Google
 


Page 7 of 7 FirstFirst ... 5 6 7
Results 121 to 129 of 129

Thread: Steve Howe on Geoff Downes

  1. #121
    dreamland crotale2112's Avatar
    Join Date
    Dec 2004
    Location
    dreamland connecticut. to the left of the garden of geda
    Posts
    5,360
    Rep Power
    107374689

    Re: Steve Howe on Geoff Downes

    Quote Originally Posted by pat 2 View Post
    oh.

    i think I misinterpreted the title of this thread.

    Drat. That was gonna be spicy!

    Patoo
    in regards to the title in your eyes it makes perfect sense... Steve is much lighter in weight than Geoff.

    still undefined

  2. #122
    Insane Yesfan Don the Cap's Avatar
    Join Date
    Aug 2016
    Posts
    1,872
    Rep Power
    107374302

    Re: Steve Howe on Geoff Downes

    Quote Originally Posted by pat 2 View Post
    oh.

    i think I misinterpreted the title of this thread.

    Drat. That was gonna be spicy!

    Patoo
    Ew!

  3. #123
    Yesfan
    Join Date
    Jul 2011
    Location
    Central Illinois, US
    Age
    27
    Posts
    71
    Rep Power
    59056240

    Bringin' the best in Wall-o-Text since 2011-07-02!

    Let's get the first thing out of the way:

    First, they all suck next to Keith Emerson. Moraz might stand a chance, but... meh. [shrugs]

    Second, the only 'official keyboardist' the band has had that truly was not up to the role was Billy in that very brief interval in the nineties. Still didn't make anyone's ears bleed, though.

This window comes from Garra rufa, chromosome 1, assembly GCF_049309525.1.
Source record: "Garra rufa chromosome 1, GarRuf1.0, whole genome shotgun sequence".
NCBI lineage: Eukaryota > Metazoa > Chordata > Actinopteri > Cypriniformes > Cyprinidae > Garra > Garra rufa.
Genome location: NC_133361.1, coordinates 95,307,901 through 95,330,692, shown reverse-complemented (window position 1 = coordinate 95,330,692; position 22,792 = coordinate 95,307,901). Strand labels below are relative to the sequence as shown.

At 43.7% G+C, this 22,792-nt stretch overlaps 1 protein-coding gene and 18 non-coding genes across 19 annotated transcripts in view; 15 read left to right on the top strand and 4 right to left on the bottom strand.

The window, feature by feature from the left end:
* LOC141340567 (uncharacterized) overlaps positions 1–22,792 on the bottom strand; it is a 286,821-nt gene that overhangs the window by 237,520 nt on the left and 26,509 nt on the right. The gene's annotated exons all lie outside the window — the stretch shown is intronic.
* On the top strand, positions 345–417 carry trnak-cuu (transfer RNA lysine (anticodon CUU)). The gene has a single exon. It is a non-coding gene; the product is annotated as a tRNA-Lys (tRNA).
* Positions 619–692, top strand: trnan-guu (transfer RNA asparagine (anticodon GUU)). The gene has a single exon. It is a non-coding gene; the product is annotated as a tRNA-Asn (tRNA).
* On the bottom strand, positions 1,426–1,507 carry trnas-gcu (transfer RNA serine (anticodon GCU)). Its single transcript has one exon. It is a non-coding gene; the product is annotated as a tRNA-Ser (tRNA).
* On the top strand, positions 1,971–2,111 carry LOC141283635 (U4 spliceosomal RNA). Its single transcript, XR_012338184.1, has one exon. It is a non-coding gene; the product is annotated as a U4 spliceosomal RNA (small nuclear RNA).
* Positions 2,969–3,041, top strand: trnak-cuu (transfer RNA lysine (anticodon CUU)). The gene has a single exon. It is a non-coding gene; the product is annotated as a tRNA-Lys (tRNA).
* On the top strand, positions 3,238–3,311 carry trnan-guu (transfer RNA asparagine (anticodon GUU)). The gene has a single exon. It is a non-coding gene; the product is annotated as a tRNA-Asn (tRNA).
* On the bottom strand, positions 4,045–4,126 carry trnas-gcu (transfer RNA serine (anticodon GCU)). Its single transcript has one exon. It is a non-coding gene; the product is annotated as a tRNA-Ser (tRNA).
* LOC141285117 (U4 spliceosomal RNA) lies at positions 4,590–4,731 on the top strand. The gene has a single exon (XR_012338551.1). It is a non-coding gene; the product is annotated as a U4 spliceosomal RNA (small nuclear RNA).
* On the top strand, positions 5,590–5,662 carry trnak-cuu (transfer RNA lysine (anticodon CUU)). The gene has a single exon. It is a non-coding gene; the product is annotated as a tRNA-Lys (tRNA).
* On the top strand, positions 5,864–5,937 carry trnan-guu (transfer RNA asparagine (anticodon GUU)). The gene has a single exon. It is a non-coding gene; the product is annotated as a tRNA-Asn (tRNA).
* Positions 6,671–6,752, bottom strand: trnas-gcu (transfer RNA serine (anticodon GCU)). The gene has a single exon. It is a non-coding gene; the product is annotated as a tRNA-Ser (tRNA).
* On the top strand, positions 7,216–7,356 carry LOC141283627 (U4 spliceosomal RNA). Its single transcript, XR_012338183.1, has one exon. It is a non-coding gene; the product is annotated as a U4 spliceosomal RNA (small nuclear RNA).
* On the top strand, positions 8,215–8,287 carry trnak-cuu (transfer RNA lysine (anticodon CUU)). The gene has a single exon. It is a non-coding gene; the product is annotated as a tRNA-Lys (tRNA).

Okay, we can go on now, everyone's Yesfan-egos being cut down a hair.

    Quote Originally Posted by RelayerI View Post
    So exactly why is he in the band?
    I'd hazard a guess that he gets along with the current and former members he's toured and recorded with. Clearly, that's the difference from some of the others that are either gone or in an alternate lineup right now. No judgement on the validity, cause or import of those personality clashes from me here, though I admit I have some unverified suspicions.

    It is obvious, and Igor didn't struggle, nor Brislin.
    [sucks air through teeth] Khoroshev gets more credit than he deserves as a sort of avatar of his esteemed predecessor. Much like Rick Wakeman himself, plenty of times he'd just improvise baroque-esque work that approximated scales and appropriate chords to match the original in concert, but didn't always play the actual composition as recorded. Depends how strict you want to get, then. Similar sound, though, to be sure, and plenty quick with his fingerwork.

    For Brislin, that's fair enough, and I have no issues whatsoever with his work touring with Yes. (Some of his pitch-bending on "Gates" was a little odd, but so goes live pitch-bending.) I just wish he'd been mixed a little louder on Symphonic Live. I don't have a good enough understanding of his influences or his solo work to make a judgement on his compositional style, though- good, bad or indifferent. Liked his solo album well enough on its own, though.

    Geoff's great - good enough for most top flight bands, but not Yes.
    (No True Yesman, I'm calling it here.)
    Only if you think Wakeman's style defined Yes's style. If you're partial to Kaye's earlier influence on the band, though, maybe not. Reference Kaye's even earlier influence on the first two albums, and perhaps no one has done the role justice since. Keep that in mind, too, beyond personal tastes.

    It's no good Steve (justifiably) taking issue with Rabin's guitar approximations then turning a blind eye to Geoff's on keyboards.